LONDON (Reuters) - A new London skyscraper that reflects sunlight at an intensity capable of melting parts of a car became the latest attraction in the city’s financial district on Tuesday as the developers promised to find a quick fix.
The glass-clad tower, dubbed the Walkie Talkie for its distinctive flared shape, was blamed this week for warping the wing mirror, panels and badge on a Jaguar car parked on the street below the 37-storey building that is under construction.
Business owners opposite 20 Fenchurch Street pointed to sun damage on paintwork on the front of their premises and carpet burns. TV crews fried an egg in the sun beam reflected from a concave wall of the tower watched by bemused spectators.
“I thought it was hot in Turkey but this is amazing,” said Ali Akay, manager of the Re-Style men’s barber shop opposite the skyscraper. “The developers have promised to sort this out.”
Motorist Martin Lindsay said he left his car for an hour opposite the building and returned to find the wing mirror, panels and Jaguar badge had “melted”.
“You can’t believe something like this would happen,” he told the BBC. “They’ve got to do something about it.”
Three parking bays were closed off opposite the 239-million-pound tower to avoid more damage, as a steady stream of spectators observed and photographed the intense light.
“When you talk about a meltdown in the city, this is not quite what you expect,” said restaurant manager Simon Lamont. “It’s not even open yet and it’s notorious. They’ll have to rename it the Sun Trap rather than the Walkie Talkie.”
The building is being developed by Canary Wharf Group, which is majority-owned by Songbird Estates SBDE.L, and Land Securities (LAND.L).
It is one of a series of striking, modern buildings to go up in the area of London known as the “Square Mile”, where 300,000 people work in financial and professional services, with other notable towers dubbed the “Gherkin” and the “Cheese Grater”.
A spokesman from the City of London Corporation, which is in charge of planning and building control in the area, said the motorist had been compensated for the damage and City officials were working with developers to resolve the issue.
The architect is Uruguayan-born Rafael Vinoly and the building’s concave design means developers can squeeze more money from its larger upper floors, where the views over London promise to be magnificent and rents are higher.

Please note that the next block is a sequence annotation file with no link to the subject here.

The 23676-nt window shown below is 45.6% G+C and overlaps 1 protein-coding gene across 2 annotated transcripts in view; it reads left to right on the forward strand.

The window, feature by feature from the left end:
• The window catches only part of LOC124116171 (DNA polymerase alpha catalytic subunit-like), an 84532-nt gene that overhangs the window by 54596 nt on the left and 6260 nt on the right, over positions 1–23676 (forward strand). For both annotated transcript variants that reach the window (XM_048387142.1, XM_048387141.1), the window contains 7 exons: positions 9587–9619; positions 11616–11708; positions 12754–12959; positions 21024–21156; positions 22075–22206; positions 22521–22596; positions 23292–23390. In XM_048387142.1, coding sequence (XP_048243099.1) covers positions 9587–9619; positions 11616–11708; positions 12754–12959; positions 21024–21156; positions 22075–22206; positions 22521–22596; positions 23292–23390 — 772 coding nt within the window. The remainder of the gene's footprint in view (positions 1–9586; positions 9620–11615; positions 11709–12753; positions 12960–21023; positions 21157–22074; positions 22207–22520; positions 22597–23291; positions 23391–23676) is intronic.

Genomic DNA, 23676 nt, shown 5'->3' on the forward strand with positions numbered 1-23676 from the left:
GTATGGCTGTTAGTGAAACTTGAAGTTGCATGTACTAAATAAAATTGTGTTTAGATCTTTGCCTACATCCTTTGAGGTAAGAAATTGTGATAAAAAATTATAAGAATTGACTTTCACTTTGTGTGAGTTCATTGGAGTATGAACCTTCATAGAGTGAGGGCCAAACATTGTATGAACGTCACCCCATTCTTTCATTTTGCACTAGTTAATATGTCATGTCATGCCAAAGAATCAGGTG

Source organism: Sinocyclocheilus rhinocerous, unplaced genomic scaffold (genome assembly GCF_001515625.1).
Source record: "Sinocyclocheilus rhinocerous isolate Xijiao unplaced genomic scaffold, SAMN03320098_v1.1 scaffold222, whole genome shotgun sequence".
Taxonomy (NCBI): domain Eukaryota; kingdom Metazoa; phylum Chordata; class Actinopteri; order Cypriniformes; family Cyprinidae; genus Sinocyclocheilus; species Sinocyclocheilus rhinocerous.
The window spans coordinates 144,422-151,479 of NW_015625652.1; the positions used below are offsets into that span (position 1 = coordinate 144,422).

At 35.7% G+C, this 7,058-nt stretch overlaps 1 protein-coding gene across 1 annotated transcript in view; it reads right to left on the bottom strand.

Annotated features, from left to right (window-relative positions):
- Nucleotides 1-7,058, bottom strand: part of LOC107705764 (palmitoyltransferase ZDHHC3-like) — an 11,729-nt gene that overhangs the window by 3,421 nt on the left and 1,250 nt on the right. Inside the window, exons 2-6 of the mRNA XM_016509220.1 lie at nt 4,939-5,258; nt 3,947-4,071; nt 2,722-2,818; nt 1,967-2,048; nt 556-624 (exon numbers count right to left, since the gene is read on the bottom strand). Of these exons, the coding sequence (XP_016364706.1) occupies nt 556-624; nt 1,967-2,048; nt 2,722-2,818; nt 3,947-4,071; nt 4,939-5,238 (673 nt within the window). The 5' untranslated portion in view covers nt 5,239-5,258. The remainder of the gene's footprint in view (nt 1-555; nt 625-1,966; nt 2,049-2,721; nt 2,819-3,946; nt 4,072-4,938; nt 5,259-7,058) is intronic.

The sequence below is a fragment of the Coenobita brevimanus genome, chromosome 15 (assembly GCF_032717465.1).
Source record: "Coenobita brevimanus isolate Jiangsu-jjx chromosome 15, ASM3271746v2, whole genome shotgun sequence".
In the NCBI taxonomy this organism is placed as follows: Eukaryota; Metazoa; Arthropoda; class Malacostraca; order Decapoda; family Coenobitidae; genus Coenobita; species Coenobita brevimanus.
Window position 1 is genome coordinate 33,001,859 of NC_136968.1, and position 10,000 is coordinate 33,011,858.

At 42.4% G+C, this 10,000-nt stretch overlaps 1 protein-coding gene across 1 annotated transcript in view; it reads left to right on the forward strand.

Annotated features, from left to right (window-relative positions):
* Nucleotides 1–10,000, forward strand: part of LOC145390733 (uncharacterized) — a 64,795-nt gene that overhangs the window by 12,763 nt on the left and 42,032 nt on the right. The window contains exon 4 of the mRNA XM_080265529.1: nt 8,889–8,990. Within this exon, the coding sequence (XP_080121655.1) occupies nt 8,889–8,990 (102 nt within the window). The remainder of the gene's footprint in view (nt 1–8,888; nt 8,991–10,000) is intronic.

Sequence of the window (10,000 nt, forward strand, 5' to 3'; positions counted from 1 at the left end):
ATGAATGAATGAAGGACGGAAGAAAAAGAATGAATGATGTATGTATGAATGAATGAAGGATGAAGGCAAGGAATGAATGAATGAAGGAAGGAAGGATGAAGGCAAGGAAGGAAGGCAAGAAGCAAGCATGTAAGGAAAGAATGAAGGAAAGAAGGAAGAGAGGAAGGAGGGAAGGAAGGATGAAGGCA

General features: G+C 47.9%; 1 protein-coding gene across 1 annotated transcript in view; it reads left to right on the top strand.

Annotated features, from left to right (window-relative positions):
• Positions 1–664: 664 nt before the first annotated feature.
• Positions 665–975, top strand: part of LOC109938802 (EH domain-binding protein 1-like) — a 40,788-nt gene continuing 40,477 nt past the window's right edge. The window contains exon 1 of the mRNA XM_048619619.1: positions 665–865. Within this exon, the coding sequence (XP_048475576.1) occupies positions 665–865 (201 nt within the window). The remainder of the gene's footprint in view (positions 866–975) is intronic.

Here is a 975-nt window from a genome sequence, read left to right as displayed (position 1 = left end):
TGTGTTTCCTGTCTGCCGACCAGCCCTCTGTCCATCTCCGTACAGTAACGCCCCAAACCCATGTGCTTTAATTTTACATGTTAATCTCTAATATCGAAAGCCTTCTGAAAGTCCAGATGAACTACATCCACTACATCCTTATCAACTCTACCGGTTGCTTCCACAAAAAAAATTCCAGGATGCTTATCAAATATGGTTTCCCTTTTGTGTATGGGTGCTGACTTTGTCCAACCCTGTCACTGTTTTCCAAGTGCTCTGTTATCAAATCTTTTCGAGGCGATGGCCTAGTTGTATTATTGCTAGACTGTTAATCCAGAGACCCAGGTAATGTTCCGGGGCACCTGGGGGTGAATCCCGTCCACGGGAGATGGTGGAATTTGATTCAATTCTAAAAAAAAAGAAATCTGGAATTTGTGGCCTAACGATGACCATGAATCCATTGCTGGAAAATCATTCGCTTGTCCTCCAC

It is not the first time a Vinoly building has been linked to intense rays of sunlight. The Vdara Hotel in Las Vegas allegedly produced intense areas of heat, according to reports in U.S. media three years ago.
Vinoly was not immediately available for comment on Tuesday.
The Walkie Talkie’s developers were scrambling to find short and longer-term solutions to stop the sun reflecting intense beams of sunlight off the building for about two hours a day.
“The architect and engineers did models beforehand as this is a totally new building design, but models are not foolproof and they did not give any cause to suggest this would be an issue,” said a spokesman for the developers.
“The initial suggestions are that this problem will disappear in two to three weeks but we are looking at all options for a long-term solution.”
He said options under consideration included anti-glare film on the windows to disrupt the lens effect, which would not be overly costly nor delay the planned opening in spring 2014.
Other building contractors suggested developers may have to replace whole glazing panels costing upwards of 1,500 pounds each in the problem areas of the tower, or maybe adjust the angle of the panes.
“Films can be difficult to retro-fit and look ugly,” said the chief executive of one major contractor that works in London. “Think what it’s like trying to put a protective screen on your iphone.”
Blame may be levelled at the architect or engineering companies for not spotting the problem, he said, though with Canary Wharf Group as the developer and main contractor it was likely to be resolved quickly internally, he said.
Adding an anti-glare film could prove costly, said Simon Wainwright, managing director of property consultant J Peiser Wainwright. Based on a figure of about 1 pound per square foot, to cover the entire building would cost between 500,000 and 1 million pounds, he said. (Reporting by Tom Bill and Belinda Goldsmith; editing by Tom Pfeiffer)